Tunabunny Reflects on Eight Years Of Creating Art in Athens
Note From Pylon vocalist and July Eldredge ATL Guest Editor Vanessa Briscoe Hay: Athens, GA native Brigette Adair Herron and writer Scott Creney are founding members of the indie project called Tunabunny that formed in Athens, Georgia in early 2008, and, more importantly, are the parents of an amazing little boy. Other members of Tunabunny include Mary Jane Hassell and Jesse Stinnard. Former member Chloe Tewksbury went on to found the short lived but extremely interesting project Green Thrift Grocery with Ryan Donegan, Hana Hay and Dain Marx. Happy Happy Birthday To Me Records have released four LPs by Tunabunny. Find them here.
By Brigette Adair Herron and Scott Creney
“I like music that surprises me,” Scott said. Vanessa said to be sure and write that part down. So that’s where we start our endeavor to try and make and re-make some myths around a music scene. We stumbled into playing music in Athens while some other myth making was already in process. We barged into something that was always already happening, and so we can only offer snapshots from our own limited, and sometimes contradictory, perspectives. We hold no monopoly on the big “T” truth of what the Athens music scene has looked like in the recent past, but we can offer you our stories. We hope you get to tell your stories one day. We look forward to reading them.
We played our first show in April 2008. This guy named Mercer West asked us to be part of this ‘30 Shows In 30 Days’ thing he was doing. He’d found our band on MySpace, where our site was only a couple of weeks old and made with recordings taken from a boom box we left running during practice. Half the songs didn’t even have vocals. Nevertheless Mercer loved it. He had no idea who we were. He didn’t know anything about us.
We didn’t know much about him either, but it turned out Mercer ran a venue called The Secret Squirrel. He and a bunch of other people, mostly musicians, lived upstairs in a kind of dorm-style arrangement, while the downstairs was a sprawling concrete basement with a stage in the corner. Of course, having a venue of his own wasn’t enough for Mercer and so he also booked shows at some of the smaller bars around town. On top of all this, he played in at least a half-dozen bands. A couple of years after we’d met him he gave us a CD w/over 10hrs of music on it. Nearly all of the bands had different names. Some songs were experimental jams, others were rambling gooey pop nuggets. I put it all on my computer, and I still listen to it to this day.
I guess what I’m trying to say is Mercer West probably loved, and lived, (and loves, and lives, now in Atlanta) music more than anyone we’ve known in Athens.
There is always cool stuff happening, whether you see it or not. I think back to some of the most memorable shows I have seen in Athens. There were only seven people there when Roberta and Charlene played at Flickr that night. There were ten that night that Gemini Cricket played. There were 50 there that night when Paper Tanks played, and they knew every word by heart and people had tears in their eyes. There were thirty people when Reptarz2 played, but that was because they thought it might be Reptar. It wasn’t. It was no wave extreme primitive skronk w/Reptar’s lyrics on top. They say a sequel’s never as good as the original, but in this case it was light years better.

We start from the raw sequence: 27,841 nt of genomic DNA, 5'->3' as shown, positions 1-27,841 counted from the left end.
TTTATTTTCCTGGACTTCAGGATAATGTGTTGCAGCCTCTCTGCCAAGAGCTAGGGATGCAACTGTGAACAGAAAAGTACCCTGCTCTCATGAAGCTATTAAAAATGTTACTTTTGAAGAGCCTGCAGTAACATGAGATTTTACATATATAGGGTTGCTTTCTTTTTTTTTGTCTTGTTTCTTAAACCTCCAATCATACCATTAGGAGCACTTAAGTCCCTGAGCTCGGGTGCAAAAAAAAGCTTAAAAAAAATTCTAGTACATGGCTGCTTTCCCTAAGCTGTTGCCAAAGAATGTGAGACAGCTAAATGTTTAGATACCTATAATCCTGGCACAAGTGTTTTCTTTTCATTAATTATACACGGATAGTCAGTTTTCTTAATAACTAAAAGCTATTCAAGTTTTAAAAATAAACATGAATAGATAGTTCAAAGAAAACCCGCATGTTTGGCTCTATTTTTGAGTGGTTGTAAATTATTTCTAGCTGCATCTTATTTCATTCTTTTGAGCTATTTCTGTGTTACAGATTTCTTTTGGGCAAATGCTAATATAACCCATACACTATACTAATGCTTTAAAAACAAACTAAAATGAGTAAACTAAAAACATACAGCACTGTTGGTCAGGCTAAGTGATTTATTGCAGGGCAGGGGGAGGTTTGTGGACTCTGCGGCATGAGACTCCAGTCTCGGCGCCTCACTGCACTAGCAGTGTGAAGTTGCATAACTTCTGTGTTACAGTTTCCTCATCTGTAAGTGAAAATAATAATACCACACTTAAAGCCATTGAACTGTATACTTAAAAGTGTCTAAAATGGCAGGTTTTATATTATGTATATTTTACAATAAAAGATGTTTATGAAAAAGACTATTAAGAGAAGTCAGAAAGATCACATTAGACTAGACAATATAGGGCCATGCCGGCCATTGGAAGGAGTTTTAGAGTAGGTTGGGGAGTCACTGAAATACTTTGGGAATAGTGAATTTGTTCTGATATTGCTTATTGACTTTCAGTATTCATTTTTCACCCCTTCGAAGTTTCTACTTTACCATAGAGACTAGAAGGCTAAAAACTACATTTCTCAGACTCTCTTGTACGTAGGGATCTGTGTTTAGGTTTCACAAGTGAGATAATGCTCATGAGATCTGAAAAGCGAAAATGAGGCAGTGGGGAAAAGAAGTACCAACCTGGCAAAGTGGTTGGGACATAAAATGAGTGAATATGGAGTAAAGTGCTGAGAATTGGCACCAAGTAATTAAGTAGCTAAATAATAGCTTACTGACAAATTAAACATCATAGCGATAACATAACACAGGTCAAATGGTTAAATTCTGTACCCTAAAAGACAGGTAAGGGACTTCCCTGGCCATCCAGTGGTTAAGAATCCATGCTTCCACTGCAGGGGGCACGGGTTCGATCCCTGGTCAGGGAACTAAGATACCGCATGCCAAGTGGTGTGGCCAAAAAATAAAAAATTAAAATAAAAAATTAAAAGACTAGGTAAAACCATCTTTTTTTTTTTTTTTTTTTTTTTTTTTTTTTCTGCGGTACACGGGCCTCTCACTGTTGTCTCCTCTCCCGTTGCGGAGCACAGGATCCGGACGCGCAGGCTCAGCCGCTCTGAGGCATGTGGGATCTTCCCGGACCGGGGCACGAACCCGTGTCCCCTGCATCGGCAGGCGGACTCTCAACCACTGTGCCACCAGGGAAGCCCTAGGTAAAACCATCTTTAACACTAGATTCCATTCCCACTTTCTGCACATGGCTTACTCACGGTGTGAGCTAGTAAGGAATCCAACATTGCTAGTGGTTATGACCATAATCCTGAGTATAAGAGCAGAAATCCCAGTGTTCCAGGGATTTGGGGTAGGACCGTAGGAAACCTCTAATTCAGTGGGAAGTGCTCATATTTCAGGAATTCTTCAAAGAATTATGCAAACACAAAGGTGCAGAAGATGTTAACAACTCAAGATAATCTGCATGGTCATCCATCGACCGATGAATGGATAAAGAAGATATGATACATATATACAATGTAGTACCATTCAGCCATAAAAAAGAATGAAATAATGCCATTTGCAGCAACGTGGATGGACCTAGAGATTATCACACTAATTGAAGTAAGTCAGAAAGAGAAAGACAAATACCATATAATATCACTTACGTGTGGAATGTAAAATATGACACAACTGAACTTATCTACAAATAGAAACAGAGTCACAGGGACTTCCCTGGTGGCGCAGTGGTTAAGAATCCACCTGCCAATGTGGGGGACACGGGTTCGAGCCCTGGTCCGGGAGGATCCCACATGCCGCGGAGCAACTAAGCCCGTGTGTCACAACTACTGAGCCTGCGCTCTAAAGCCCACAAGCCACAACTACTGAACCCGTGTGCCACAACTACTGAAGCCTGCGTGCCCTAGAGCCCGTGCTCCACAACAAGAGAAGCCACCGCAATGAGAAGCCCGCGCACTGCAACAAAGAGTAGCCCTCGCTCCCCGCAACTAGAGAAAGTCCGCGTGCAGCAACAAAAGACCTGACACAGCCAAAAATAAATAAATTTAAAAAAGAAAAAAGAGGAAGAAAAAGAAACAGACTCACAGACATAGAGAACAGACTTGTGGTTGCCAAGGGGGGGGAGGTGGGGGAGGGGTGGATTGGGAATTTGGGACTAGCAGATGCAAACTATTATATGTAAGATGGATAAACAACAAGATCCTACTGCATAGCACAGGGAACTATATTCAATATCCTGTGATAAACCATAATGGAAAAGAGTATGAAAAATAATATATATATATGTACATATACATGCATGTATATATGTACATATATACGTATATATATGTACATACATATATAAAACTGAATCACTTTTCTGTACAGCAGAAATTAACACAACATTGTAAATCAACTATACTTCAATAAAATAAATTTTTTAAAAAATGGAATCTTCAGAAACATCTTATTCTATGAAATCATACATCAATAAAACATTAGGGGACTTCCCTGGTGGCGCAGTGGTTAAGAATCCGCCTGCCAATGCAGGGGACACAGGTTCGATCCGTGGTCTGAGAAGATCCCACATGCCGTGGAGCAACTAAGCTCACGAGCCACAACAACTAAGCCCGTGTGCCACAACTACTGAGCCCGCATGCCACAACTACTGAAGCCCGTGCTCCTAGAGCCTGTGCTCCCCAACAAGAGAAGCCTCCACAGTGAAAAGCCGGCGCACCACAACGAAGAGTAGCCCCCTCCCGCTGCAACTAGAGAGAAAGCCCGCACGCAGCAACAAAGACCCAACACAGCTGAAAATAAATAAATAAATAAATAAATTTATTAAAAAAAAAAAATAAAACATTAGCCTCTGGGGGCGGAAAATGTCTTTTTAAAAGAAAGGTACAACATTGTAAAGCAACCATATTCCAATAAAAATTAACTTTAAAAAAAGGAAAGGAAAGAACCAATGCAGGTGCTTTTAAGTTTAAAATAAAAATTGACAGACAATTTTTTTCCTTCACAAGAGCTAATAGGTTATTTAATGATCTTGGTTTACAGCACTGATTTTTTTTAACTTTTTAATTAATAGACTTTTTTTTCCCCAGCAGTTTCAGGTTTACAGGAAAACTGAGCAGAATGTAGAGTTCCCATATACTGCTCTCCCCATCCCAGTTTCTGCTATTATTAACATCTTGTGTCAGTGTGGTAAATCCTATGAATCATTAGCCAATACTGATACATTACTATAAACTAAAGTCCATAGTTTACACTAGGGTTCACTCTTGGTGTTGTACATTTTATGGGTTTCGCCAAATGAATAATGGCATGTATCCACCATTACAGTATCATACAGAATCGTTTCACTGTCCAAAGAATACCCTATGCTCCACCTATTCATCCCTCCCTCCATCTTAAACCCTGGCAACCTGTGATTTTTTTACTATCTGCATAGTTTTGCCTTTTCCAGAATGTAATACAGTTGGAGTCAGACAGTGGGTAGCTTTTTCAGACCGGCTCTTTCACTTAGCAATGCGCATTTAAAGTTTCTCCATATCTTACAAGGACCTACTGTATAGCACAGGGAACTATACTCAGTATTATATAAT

None of these bands ever got famous. None of them ever made the cover of Flagpole. Most of them never even got mentioned. And yet, they’re some of the most creative, artistically transcendent bands we’ve seen in the 10 years we’ve been here.
“So how do people find out about music in Athens?” she asked. Sometimes word of mouth. “What about writers?” I only ever get interested in seeing a band that has been written about if they evoke extreme, indescribable rage from a writer. Now that’s a band that knows how to evoke. And then there’s Wuxtry Records. Mike Turner’s been managing Wuxtry for years. He always liked the stuff we bought (I remember buying an Adam Ant comp and thinking he was going to laugh. Instead he got excited and thought it was cool). Scott brought in a flyer for one of our first shows, and when Mike said he didn’t know Scott was in a band, he replied, ‘Well really it’s my girlfriend’s band.’ It turns out that’s exactly a way to get Mike interested in a band—of course the flyer looked cool too.
What about the old website The Day Jobs? I remember the time they said our band was cool.
But the best way to find out about a band is through that magical spontaneous happenstance. If you are open, if you show up, if you are there, if you stay regardless of a fear of missing out (FOMO), then when all seems pointless, you will find it. They usually go on around 2 AM because that OTHER careerist band insisted on going first, started late, and played for over an hour to gain maximum audience saturation. But the “lifers” don’t go on until 1 AM. The confident ones don’t care who’s there and who isn’t. The bands with nothing left to lose go on at 3 AM and play for 10 minutes as if their life depended on it.